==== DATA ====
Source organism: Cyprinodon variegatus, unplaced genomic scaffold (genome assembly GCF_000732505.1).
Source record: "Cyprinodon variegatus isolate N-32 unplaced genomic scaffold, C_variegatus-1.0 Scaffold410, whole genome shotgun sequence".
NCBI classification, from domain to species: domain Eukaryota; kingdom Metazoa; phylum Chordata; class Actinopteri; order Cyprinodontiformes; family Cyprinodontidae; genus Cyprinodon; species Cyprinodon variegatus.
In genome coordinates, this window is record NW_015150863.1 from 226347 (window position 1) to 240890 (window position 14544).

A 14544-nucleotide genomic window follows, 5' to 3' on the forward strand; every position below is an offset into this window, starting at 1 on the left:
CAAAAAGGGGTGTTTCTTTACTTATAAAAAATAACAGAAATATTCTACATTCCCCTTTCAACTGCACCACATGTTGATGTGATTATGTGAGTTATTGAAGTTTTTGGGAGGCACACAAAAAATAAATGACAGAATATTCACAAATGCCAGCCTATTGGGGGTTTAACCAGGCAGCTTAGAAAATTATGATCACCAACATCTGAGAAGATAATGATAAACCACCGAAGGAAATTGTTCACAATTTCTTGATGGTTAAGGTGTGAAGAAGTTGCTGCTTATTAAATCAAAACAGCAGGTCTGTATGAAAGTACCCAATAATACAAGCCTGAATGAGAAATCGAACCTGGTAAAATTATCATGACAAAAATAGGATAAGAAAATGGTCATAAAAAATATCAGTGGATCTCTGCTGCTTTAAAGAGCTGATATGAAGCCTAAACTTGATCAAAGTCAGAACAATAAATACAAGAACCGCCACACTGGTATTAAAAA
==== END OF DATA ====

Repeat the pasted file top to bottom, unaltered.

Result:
Source organism: Cyprinodon variegatus, unplaced genomic scaffold (genome assembly GCF_000732505.1).
Source record: "Cyprinodon variegatus isolate N-32 unplaced genomic scaffold, C_variegatus-1.0 Scaffold410, whole genome shotgun sequence".
NCBI classification, from domain to species: domain Eukaryota; kingdom Metazoa; phylum Chordata; class Actinopteri; order Cyprinodontiformes; family Cyprinodontidae; genus Cyprinodon; species Cyprinodon variegatus.
In genome coordinates, this window is record NW_015150863.1 from 226347 (window position 1) to 240890 (window position 14544).

A 14544-nucleotide genomic window follows, 5' to 3' on the forward strand; every position below is an offset into this window, starting at 1 on the left:
CAAAAAGGGGTGTTTCTTTACTTATAAAAAATAACAGAAATATTCTACATTCCCCTTTCAACTGCACCACATGTTGATGTGATTATGTGAGTTATTGAAGTTTTTGGGAGGCACACAAAAAATAAATGACAGAATATTCACAAATGCCAGCCTATTGGGGGTTTAACCAGGCAGCTTAGAAAATTATGATCACCAACATCTGAGAAGATAATGATAAACCACCGAAGGAAATTGTTCACAATTTCTTGATGGTTAAGGTGTGAAGAAGTTGCTGCTTATTAAATCAAAACAGCAGGTCTGTATGAAAGTACCCAATAATACAAGCCTGAATGAGAAATCGAACCTGGTAAAATTATCATGACAAAAATAGGATAAGAAAATGGTCATAAAAAATATCAGTGGATCTCTGCTGCTTTAAAGAGCTGATATGAAGCCTAAACTTGATCAAAGTCAGAACAATAAATACAAGAACCGCCACACTGGTATTAAAAA